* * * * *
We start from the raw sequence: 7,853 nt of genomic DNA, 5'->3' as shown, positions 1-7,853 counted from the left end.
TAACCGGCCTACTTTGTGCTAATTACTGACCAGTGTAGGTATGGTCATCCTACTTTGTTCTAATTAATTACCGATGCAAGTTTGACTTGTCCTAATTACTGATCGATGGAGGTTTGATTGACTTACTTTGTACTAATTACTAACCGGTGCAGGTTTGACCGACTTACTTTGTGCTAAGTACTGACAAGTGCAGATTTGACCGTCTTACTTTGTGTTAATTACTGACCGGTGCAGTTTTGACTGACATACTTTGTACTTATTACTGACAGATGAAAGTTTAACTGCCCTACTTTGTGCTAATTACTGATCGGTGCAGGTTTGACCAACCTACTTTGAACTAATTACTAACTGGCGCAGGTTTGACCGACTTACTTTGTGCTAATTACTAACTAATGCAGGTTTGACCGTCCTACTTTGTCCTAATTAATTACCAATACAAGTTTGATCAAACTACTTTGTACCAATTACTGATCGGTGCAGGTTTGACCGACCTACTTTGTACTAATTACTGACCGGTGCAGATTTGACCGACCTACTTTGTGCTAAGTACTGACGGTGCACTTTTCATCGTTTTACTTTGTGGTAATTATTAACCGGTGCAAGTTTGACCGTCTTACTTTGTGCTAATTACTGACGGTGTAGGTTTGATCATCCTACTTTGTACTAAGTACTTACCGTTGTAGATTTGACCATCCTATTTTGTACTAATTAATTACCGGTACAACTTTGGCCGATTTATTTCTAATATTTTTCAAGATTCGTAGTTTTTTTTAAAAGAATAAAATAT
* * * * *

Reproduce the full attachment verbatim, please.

We start from the raw sequence: 7,853 nt of genomic DNA, 5'->3' as shown, positions 1-7,853 counted from the left end.
TAACCGGCCTACTTTGTGCTAATTACTGACCAGTGTAGGTATGGTCATCCTACTTTGTTCTAATTAATTACCGATGCAAGTTTGACTTGTCCTAATTACTGATCGATGGAGGTTTGATTGACTTACTTTGTACTAATTACTAACCGGTGCAGGTTTGACCGACTTACTTTGTGCTAAGTACTGACAAGTGCAGATTTGACCGTCTTACTTTGTGTTAATTACTGACCGGTGCAGTTTTGACTGACATACTTTGTACTTATTACTGACAGATGAAAGTTTAACTGCCCTACTTTGTGCTAATTACTGATCGGTGCAGGTTTGACCAACCTACTTTGAACTAATTACTAACTGGCGCAGGTTTGACCGACTTACTTTGTGCTAATTACTAACTAATGCAGGTTTGACCGTCCTACTTTGTCCTAATTAATTACCAATACAAGTTTGATCAAACTACTTTGTACCAATTACTGATCGGTGCAGGTTTGACCGACCTACTTTGTACTAATTACTGACCGGTGCAGATTTGACCGACCTACTTTGTGCTAAGTACTGACGGTGCACTTTTCATCGTTTTACTTTGTGGTAATTATTAACCGGTGCAAGTTTGACCGTCTTACTTTGTGCTAATTACTGACGGTGTAGGTTTGATCATCCTACTTTGTACTAAGTACTTACCGTTGTAGATTTGACCATCCTATTTTGTACTAATTAATTACCGGTACAACTTTGGCCGATTTATTTCTAATATTTTTCAAGATTCGTAGTTTTTTTTAAAAGAATAAAATAT